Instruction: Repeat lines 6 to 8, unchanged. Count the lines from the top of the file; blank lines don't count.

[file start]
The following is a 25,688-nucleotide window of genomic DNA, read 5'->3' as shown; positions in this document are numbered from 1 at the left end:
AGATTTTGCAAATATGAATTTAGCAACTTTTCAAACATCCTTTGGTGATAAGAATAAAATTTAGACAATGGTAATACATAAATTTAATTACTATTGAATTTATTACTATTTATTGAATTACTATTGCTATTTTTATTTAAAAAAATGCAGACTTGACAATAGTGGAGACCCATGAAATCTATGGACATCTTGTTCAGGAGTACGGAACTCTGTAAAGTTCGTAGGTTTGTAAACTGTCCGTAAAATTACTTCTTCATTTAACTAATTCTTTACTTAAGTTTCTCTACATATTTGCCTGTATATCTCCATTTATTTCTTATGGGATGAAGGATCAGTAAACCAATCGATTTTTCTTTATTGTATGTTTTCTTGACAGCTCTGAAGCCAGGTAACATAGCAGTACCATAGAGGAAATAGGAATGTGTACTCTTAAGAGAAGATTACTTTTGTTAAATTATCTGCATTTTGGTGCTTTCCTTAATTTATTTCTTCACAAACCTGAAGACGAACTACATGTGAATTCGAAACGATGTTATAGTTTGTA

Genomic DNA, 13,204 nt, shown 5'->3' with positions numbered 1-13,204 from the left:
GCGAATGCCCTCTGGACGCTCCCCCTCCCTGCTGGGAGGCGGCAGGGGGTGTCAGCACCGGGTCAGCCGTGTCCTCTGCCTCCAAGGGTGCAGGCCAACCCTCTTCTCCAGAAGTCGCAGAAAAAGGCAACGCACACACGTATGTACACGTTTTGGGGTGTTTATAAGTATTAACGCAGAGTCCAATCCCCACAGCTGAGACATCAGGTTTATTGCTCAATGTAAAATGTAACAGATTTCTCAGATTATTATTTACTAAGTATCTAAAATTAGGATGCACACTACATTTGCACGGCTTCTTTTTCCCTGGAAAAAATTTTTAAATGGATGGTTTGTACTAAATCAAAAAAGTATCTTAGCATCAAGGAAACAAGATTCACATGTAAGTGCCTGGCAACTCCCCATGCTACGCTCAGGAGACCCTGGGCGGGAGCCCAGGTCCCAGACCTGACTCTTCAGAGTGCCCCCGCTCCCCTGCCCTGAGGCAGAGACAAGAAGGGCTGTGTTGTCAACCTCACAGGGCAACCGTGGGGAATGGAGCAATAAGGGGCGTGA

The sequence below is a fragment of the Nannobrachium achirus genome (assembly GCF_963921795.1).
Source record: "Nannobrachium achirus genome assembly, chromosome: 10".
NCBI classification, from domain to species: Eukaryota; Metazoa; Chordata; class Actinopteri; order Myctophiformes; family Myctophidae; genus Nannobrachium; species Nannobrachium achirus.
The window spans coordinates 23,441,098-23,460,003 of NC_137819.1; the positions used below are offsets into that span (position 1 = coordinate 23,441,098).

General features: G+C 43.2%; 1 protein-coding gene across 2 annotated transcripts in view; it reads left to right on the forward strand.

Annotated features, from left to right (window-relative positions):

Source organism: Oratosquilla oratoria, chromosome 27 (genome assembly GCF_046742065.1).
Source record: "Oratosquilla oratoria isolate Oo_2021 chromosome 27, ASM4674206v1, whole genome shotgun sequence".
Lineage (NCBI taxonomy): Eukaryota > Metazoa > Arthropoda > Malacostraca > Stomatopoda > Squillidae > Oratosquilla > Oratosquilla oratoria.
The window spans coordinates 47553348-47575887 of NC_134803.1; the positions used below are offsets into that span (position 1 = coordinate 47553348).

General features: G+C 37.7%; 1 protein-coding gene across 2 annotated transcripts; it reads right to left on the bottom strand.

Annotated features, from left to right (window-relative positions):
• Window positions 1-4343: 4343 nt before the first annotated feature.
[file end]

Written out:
Source record: "Nannobrachium achirus genome assembly, chromosome: 10".
NCBI classification, from domain to species: Eukaryota; Metazoa; Chordata; class Actinopteri; order Myctophiformes; family Myctophidae; genus Nannobrachium; species Nannobrachium achirus.
The window spans coordinates 23,441,098-23,460,003 of NC_137819.1; the positions used below are offsets into that span (position 1 = coordinate 23,441,098).